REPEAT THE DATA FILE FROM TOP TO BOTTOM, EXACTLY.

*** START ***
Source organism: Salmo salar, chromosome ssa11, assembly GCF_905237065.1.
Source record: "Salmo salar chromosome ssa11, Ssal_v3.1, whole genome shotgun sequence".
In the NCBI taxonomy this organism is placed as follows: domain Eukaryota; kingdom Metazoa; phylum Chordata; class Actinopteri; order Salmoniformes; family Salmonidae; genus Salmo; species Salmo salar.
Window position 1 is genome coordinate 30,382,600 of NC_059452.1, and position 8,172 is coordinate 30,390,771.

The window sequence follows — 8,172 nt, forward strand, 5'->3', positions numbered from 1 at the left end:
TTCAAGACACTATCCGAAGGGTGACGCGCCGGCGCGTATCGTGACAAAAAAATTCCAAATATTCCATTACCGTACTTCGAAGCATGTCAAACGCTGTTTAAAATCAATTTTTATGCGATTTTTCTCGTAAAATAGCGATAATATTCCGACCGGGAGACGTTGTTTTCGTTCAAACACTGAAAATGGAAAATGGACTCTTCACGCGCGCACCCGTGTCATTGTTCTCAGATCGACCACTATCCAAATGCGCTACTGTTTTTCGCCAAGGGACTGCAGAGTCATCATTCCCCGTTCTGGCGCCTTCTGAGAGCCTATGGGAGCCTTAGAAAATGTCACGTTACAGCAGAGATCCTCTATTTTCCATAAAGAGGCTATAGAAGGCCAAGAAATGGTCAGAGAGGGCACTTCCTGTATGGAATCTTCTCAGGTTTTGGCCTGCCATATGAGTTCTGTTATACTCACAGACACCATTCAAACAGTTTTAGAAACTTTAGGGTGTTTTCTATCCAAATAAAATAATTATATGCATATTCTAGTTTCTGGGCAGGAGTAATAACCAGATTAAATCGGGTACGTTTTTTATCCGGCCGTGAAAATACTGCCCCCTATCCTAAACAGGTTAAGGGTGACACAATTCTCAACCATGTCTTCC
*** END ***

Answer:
Source organism: Salmo salar, chromosome ssa11, assembly GCF_905237065.1.
Source record: "Salmo salar chromosome ssa11, Ssal_v3.1, whole genome shotgun sequence".
In the NCBI taxonomy this organism is placed as follows: domain Eukaryota; kingdom Metazoa; phylum Chordata; class Actinopteri; order Salmoniformes; family Salmonidae; genus Salmo; species Salmo salar.
Window position 1 is genome coordinate 30,382,600 of NC_059452.1, and position 8,172 is coordinate 30,390,771.

The window sequence follows — 8,172 nt, forward strand, 5'->3', positions numbered from 1 at the left end:
TTCAAGACACTATCCGAAGGGTGACGCGCCGGCGCGTATCGTGACAAAAAAATTCCAAATATTCCATTACCGTACTTCGAAGCATGTCAAACGCTGTTTAAAATCAATTTTTATGCGATTTTTCTCGTAAAATAGCGATAATATTCCGACCGGGAGACGTTGTTTTCGTTCAAACACTGAAAATGGAAAATGGACTCTTCACGCGCGCACCCGTGTCATTGTTCTCAGATCGACCACTATCCAAATGCGCTACTGTTTTTCGCCAAGGGACTGCAGAGTCATCATTCCCCGTTCTGGCGCCTTCTGAGAGCCTATGGGAGCCTTAGAAAATGTCACGTTACAGCAGAGATCCTCTATTTTCCATAAAGAGGCTATAGAAGGCCAAGAAATGGTCAGAGAGGGCACTTCCTGTATGGAATCTTCTCAGGTTTTGGCCTGCCATATGAGTTCTGTTATACTCACAGACACCATTCAAACAGTTTTAGAAACTTTAGGGTGTTTTCTATCCAAATAAAATAATTATATGCATATTCTAGTTTCTGGGCAGGAGTAATAACCAGATTAAATCGGGTACGTTTTTTATCCGGCCGTGAAAATACTGCCCCCTATCCTAAACAGGTTAAGGGTGACACAATTCTCAACCATGTCTTCC